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Wire - Silver/Lead album review

Post-punk pioneers in their element on their ruby jubilee.

If punk was born out of a reaction to the all powerful prog powerhouse of the mid-70s, post-punk was a reaction to the reaction, retaining punk’s spiky, give-it-a-go attitude while bringing back a sense of poise and artistic ambition beyond three chords and the truth. And at the forefront of this arch, immersive movement – heading out into the field and constantly, impishly moving the goalposts – were Wire, a band whose experimental brilliance was instantly obvious from their earliest steps. This year, they celebrate 40 years of pioneering spirit by releasing their 15th album, and it finds them as electrifying as they were when they put out their debut, Pink Flag, in 1977.

They have a Janus-like skill for looking back at their own impressive history and forwards into the future at the same time. So while the gorgeous stand out track Diamonds In Cups traces the lines of their classic 1979 single Outdoor Miner in its warm, melodic buzz, and the metronomic gloom of An Alibi demonstrates exactly why they surely had an influence on the likes of Joy Division, there’s very little sense of the band relying on the nostalgia circuit or homeopathically reusing and diluting the old ideas that made them so special in the first place. Silver/Lead is fresher, more vital and more thoughtful than material coming from most bands half their age.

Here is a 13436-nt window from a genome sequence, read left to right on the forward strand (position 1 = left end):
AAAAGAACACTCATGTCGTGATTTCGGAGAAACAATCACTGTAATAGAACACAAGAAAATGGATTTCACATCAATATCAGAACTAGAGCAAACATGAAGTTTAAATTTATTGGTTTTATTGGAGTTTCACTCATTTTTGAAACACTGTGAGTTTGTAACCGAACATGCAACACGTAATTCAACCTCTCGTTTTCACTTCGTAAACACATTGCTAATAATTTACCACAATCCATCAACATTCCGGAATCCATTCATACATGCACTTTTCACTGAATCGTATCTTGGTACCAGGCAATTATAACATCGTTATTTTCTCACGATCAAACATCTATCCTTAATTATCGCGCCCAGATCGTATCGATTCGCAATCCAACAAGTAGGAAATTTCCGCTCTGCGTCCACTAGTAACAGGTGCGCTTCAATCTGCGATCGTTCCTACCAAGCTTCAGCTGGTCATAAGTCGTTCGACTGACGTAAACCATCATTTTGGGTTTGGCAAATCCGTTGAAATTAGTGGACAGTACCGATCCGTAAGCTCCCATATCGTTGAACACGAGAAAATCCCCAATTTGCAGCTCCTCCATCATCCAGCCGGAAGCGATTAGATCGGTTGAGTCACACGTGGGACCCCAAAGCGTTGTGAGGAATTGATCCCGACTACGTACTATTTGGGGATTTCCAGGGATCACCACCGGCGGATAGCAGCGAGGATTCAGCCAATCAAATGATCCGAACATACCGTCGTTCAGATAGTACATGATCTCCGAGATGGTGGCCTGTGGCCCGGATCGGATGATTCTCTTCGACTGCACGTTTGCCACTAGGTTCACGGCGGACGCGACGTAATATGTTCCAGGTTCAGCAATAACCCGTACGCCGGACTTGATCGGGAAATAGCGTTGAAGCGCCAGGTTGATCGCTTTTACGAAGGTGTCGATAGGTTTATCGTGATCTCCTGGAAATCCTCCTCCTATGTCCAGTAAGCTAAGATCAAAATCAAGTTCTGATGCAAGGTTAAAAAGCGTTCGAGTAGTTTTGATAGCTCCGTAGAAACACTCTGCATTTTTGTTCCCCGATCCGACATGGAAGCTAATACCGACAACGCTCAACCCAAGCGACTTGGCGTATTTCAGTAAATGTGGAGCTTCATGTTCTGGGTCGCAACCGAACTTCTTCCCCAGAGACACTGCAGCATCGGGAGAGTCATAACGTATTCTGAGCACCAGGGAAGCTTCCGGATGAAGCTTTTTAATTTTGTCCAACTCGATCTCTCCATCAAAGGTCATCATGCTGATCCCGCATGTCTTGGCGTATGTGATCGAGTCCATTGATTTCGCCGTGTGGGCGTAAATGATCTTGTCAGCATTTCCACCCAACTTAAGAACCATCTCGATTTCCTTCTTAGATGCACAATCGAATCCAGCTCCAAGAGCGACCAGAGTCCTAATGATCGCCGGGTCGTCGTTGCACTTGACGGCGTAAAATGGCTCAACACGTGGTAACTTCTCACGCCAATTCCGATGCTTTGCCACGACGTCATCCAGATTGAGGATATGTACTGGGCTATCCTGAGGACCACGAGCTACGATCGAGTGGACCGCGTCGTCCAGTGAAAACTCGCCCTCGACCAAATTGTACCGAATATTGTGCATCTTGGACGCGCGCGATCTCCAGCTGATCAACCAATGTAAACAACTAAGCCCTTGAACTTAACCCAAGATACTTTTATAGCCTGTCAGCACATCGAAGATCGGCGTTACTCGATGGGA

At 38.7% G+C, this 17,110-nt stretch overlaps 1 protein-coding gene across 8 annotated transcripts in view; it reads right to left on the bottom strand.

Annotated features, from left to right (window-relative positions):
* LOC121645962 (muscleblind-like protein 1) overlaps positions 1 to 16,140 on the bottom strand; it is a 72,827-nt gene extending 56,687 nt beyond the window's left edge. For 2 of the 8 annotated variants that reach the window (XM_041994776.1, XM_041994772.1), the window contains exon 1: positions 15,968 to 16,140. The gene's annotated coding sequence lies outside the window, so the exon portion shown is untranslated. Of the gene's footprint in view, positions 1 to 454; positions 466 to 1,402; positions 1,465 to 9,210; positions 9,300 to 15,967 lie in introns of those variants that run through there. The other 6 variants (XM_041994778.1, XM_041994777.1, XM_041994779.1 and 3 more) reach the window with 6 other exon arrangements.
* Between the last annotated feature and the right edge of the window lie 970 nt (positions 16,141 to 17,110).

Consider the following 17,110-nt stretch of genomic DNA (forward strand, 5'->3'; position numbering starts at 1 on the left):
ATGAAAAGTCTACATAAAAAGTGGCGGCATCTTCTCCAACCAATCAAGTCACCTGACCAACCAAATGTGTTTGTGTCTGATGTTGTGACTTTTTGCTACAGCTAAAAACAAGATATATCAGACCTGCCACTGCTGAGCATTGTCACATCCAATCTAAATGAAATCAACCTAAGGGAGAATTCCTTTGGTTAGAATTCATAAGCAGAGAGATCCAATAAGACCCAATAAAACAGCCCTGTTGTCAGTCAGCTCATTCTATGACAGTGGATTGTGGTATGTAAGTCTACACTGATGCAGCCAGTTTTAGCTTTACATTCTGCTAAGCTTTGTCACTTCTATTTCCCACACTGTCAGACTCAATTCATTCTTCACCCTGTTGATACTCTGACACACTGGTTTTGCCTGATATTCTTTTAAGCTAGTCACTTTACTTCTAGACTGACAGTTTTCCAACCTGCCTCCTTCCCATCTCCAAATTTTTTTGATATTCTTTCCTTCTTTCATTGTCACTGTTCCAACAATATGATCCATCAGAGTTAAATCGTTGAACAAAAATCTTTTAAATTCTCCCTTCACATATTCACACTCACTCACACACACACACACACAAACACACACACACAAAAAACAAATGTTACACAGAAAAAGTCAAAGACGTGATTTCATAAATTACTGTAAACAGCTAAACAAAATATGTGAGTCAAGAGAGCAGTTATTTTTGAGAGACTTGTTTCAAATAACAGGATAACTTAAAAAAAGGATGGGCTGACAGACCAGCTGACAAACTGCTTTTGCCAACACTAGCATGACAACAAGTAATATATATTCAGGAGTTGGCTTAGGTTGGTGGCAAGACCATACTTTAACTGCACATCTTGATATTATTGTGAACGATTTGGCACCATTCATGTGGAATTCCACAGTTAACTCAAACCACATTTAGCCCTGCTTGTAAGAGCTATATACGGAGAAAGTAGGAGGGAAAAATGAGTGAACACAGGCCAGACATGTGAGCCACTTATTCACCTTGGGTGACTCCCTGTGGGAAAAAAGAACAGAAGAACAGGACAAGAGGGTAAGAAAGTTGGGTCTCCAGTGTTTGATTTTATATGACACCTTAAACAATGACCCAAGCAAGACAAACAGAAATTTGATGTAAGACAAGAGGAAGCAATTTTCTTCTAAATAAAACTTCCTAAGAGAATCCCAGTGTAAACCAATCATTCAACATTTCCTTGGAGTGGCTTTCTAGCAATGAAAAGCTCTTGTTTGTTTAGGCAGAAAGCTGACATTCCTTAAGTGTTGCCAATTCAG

The thing that’s always aligned them with modern prog listeners is the psychedelic touches that envelop their music, gilding it with a dreaminess that gives everything a skewed but deeply human heart. The title track, in particular, is steeped in mournful layers of shimmering melody, as beautiful and oppressive as London fog.

Elsewhere, the more elements they add to the mix, the chillier and more alien they seem to become. Opener Playing Harp For The Fishes, with its raw edges, scraping industrial sounds and sci-fi synths feels like an airlock being opened, the expanse of space laid out in all its terrifying infinity ahead – a sense revisited in the suffocating effects overload of Brio. But then, at the complete opposite end of the spectrum, we have Short Elevated Period, a slab of perfectly crafted, classic new wave pop that all but sits up and begs for your love.

Few bands make it as far as their 40th anniversary. Fewer still manage it with all of their creative faculties pulsing as strong as ever. Treasure Wire during this milestone year, because as Silver/Lead ably demonstrates, they’re vital members of the important minority pushing the envelope with every single new release.